Rep. Cori Bush speaks to reporters
Rep. Cori Bush (D-Mo.) speaks to reporters on October 22, 2021 in Washington, D.C.
(Photo: Jabin Botsford/The Washington Post via Getty Images)

House Progressives Introduce Resolution Demanding Immediate Cease-Fire in Israel and Gaza

"We can't bomb our way to peace, equality, and freedom," said Rep. Cori Bush. "With thousands of lives lost and millions more at stake, we need a cease-fire now."

A group of progressives in the U.S. House introduced a resolution Monday calling on the Biden administration to push for an immediate deescalation and cease-fire in Israel and the occupied Gaza Strip amid a worsening humanitarian disaster.

The "Cease-Fire Now Resolution" urges Biden administration officials to use the "immense diplomatic power" of the United States to "save Israeli and Palestinian lives."

The brief resolution also demands that the administration "promptly send and facilitate the entry of humanitarian assistance into Gaza" as the World Health Organization warns that the territory has roughly 24 hours of water, electricity, and fuel left.

"I am grieving for every Palestinian, Israeli, and American life lost to this violence, and my heart breaks for all those who will be forever traumatized because of it," Rep. Cori Bush (D-Mo.), one of the leaders of the new resolution, said in a statement. "The United States bears a unique responsibility to exhaust every diplomatic tool at our disposal to prevent mass atrocities and save lives. We can't bomb our way to peace, equality, and freedom. With thousands of lives lost and millions more at stake, we need a cease-fire now."

A dozen House Democrats joined Bush in backing the cease-fire resolution: Reps. Rashida Tlaib (Mich.), André Carson (Ind.), Summer Lee (Pa.), Delia Ramirez (Ill.), Jamaal Bowman (N.Y.), Bonnie Watson Coleman (N.J.), Jesús García (Ill.), Jonathan Jackson (Ill.), Alexandria Ocasio-Cortez (N.Y.), Ilhan Omar (Minn.), Ayanna Pressley (Mass.), and Nydia Velázquez (N.Y.).

The resolution was also endorsed by dozens of advocacy groups, including Jewish Voice for Peace Action,, American Muslims for Palestine, and the Working Families Party.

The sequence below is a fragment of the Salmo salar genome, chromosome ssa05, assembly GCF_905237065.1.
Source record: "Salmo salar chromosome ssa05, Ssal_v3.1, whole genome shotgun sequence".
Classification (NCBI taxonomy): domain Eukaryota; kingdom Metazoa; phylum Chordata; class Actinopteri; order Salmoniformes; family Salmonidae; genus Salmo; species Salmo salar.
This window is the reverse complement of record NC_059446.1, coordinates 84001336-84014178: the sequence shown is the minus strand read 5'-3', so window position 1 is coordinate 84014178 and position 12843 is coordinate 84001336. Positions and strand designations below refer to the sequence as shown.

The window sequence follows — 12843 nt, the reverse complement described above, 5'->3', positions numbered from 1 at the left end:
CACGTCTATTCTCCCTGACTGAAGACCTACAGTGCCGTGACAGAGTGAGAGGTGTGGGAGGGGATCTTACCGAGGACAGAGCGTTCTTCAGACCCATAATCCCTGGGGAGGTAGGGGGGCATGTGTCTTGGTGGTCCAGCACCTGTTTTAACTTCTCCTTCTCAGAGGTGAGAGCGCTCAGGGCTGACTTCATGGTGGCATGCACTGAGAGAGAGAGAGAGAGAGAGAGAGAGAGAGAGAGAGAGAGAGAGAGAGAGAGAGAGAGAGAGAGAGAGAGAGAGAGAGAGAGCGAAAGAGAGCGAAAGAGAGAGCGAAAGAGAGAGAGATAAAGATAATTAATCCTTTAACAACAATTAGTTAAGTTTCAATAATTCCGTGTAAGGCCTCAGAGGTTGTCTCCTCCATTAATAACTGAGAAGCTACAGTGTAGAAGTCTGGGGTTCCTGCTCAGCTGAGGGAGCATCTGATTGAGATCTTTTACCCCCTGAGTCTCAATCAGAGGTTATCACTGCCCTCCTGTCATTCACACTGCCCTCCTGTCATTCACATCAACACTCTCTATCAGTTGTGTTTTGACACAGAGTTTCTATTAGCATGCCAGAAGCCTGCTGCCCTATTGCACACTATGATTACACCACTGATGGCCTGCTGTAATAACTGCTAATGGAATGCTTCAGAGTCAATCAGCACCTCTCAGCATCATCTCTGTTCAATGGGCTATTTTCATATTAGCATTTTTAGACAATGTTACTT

"With over 2,600 Palestinians, more than 1,400 Israelis, and 30 Americans killed, scores of others wounded, hostages' lives at risk, and millions in Gaza lacking food, electricity, and clean drinking water, we must pursue an immediate cease-fire to protect civilians and save lives," Pressley said in a statement. "The United States has a moral obligation to get Americans in Gaza and Israel safely home, save Israeli and Palestinian civilian lives, and ensure humanitarian assistance is provided to Gaza. Our shared humanity is at stake and we must move with urgency."

The resolution came as hundreds of Jewish Americans and allies rallied outside the White House on Monday imploring the Biden administration to support a cease-fire. Last week, HuffPostviewed internal emails showing that U.S. State Department officials have urged diplomats not to use the terms "deescalation" or "cease-fire" in press materials.

Meanwhile, the White House and congressional leaders are working on a major weapons package for Israel as it continues its relentless bombing campaign in Gaza, obliterating the enclave's infrastructure, displacing more than a million people, and wiping out entire families.

Relatively few U.S. lawmakers thus far have been willing to demand a cease-fire even as the grisly death toll in Gaza and Israel mounts and the humanitarian crisis in the occupied territory deepens, fueled by Israel's airstrikes and total blockade. Those who were first to publicly call for a cease-fire—including Bush and Tlaib—were attacked by their fellow lawmakers, including members of their own party.

Tlaib, the first Palestinian-American woman ever elected to the U.S. Congress, is currently facing a Republican-authored censure resolution. The Michigan Democrat has condemned the measure as an attempt to "silence" her voice.

Other members of the House, led by Reps. Michael McCaul (R-Texas) and Gregory Meeks (D-N.Y.), are pushing a resolution that says the U.S. "stands ready to assist Israel with emergency resupply and other security, diplomatic, and intelligence support."

That resolution doesn't mention the thousands of Palestinians that Israel has killed in Gaza since October 7 or the humanitarian crisis.

In a statement on Monday, Tlaib said that "we need legislation that saves as many lives as possible, no matter one's faith or ethnicity."

"I am proud to join my colleagues and a coalition of human rights advocates in calling for deescalation, cease-fire, and a strong humanitarian response that prevents more devastating civilian casualties across the region," said Tlaib.

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